The Third Circuit began its analysis with a survey of other circuits that have dealt with the issue. It recognized a split among the circuits. Some circuits apply the more restrictive “representative sample” approach, requiring the plaintiff to plead all of the particulars of a specific false claim actually submitted to the government by the defendant. Other circuits apply a less demanding approach—one that does not require pleading the facts of a representative claim. The circuits that invoke the higher pleading standard believe that Rule 9(b) requires plaintiffs to describe the time, place and contents of the false representations, the identity of the person who made the representation, and what that person obtained. For example, the Fourth Circuit holds that plaintiffs cannot satisfy Rule 9(b)’s particularity requirement merely by describing a scheme and alleging in conclusory fashion the belief that claims requesting illegal payment were submitted to the government. Plaintiffs must also allege facts substantiating the belief that false claims were actually submitted. The Fourth Circuit also holds that plaintiffs must allege with particularity that specific false claims were presented to the government for payment. The Sixth Circuit allows FCA plaintiffs to proceed to discovery on a fraudulent scheme if they describe a specific false claim that exemplifies the broader class of claims allegedly submitted. Similarly, the Eighth and Eleventh circuits require FCA plaintiffs to allege the specifics of a representative false claim.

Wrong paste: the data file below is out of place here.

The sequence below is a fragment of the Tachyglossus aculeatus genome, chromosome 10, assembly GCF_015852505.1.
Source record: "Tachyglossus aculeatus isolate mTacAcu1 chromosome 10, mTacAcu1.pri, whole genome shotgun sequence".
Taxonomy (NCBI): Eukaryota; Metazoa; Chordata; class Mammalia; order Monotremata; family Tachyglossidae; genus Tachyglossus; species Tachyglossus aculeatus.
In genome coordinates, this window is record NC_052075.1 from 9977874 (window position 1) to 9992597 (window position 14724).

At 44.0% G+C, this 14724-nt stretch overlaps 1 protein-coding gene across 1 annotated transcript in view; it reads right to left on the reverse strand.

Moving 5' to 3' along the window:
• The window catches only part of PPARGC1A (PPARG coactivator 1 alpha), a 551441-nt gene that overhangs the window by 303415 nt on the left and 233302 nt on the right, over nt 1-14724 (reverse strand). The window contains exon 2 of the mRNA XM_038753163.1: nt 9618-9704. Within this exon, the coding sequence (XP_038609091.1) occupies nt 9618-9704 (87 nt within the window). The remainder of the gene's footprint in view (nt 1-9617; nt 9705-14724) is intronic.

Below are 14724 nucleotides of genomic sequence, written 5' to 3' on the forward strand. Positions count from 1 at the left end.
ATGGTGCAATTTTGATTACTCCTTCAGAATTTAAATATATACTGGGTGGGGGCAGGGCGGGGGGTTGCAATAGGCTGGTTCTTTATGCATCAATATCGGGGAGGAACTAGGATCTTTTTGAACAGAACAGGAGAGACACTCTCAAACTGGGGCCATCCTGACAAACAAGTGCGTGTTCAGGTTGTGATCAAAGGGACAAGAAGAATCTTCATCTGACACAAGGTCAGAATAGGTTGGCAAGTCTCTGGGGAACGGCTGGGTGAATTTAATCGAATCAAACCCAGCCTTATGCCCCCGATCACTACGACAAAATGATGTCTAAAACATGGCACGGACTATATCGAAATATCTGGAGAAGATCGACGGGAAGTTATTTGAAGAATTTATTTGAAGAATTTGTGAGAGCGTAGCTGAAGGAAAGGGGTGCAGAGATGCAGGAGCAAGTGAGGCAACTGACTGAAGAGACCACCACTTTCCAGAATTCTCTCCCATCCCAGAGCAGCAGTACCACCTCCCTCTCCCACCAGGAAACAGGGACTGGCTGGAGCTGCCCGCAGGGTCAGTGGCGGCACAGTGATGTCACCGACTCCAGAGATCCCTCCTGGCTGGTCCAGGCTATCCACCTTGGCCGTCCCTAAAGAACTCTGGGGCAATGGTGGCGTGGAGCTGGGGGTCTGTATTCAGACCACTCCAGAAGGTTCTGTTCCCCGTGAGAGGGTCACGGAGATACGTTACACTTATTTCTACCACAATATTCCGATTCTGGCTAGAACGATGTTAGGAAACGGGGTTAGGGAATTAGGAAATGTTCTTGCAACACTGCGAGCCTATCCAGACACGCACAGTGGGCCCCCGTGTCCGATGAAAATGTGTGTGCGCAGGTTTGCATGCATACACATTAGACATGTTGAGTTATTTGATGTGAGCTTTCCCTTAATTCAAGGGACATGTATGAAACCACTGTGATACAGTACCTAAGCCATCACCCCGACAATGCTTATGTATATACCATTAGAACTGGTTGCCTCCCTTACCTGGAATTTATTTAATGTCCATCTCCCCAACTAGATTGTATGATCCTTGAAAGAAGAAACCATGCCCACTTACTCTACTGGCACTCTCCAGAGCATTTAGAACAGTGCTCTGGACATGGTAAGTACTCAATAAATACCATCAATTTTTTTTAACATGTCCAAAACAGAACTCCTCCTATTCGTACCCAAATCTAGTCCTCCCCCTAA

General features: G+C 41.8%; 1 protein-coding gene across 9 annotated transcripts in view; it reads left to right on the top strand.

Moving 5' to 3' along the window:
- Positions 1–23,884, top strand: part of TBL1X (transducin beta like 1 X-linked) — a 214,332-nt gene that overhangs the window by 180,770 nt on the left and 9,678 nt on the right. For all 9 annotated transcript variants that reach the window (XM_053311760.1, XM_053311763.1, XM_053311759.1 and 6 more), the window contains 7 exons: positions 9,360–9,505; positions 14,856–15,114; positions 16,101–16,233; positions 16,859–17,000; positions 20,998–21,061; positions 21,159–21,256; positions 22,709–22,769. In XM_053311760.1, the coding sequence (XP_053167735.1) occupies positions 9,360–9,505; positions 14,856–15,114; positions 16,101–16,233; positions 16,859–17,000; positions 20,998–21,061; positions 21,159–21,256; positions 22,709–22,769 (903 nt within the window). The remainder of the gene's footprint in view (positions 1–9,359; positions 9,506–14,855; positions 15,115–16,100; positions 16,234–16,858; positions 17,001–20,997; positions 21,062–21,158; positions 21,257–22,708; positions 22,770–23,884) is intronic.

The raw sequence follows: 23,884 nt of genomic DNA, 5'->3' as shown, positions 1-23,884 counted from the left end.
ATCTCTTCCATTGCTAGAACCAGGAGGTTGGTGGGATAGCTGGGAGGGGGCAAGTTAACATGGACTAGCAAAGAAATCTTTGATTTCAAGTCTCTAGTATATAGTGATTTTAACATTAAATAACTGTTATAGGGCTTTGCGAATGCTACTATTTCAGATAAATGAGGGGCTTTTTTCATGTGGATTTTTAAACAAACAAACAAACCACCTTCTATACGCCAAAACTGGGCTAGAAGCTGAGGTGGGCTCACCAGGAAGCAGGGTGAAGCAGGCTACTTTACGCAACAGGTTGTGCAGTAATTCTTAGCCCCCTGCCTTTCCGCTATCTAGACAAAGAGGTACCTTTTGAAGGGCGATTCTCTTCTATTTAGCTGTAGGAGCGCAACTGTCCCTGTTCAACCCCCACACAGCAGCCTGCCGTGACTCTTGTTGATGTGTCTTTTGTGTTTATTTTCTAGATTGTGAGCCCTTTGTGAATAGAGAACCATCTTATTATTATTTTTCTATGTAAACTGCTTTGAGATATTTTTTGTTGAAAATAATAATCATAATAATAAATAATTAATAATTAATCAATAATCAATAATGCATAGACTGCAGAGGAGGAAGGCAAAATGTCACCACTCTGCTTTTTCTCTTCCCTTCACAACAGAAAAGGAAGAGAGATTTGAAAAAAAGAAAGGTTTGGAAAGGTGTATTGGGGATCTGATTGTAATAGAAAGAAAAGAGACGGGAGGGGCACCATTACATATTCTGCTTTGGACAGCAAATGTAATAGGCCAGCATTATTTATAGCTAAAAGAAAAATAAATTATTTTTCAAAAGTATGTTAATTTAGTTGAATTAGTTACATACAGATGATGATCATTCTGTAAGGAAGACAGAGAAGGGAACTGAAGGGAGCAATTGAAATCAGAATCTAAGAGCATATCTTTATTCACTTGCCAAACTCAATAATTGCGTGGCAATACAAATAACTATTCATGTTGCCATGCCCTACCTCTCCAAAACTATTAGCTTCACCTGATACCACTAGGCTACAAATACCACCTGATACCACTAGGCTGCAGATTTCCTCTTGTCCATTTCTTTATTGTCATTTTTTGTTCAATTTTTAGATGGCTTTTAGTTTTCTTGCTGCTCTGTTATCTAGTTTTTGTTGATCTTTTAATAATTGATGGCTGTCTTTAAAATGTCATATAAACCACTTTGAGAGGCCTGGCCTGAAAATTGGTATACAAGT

The First, Fifth and Ninth circuits have adopted a less demanding pleading standard. The Ninth Circuit has explicitly refused to adopt an approach requiring FCA plaintiffs to plead representative samples of false claims. The First Circuit applies a more flexible standard for FCA pleadings when a defendant allegedly induces a third party to file false claims as opposed to when a defendant files the false claim itself. The Fifth and Ninth circuits also do not require FCA plaintiffs to allege the details of particular false claims submitted to the government if they plead the specific details of a fraudulent scheme to submit false claims, along with “reliable indicia that lead to a strong inference that claims were actually submitted.” Those courts note that plaintiffs must still plead the fraud with enough specificity to give the defendant notice of the misconduct alleged to constitute the fraud.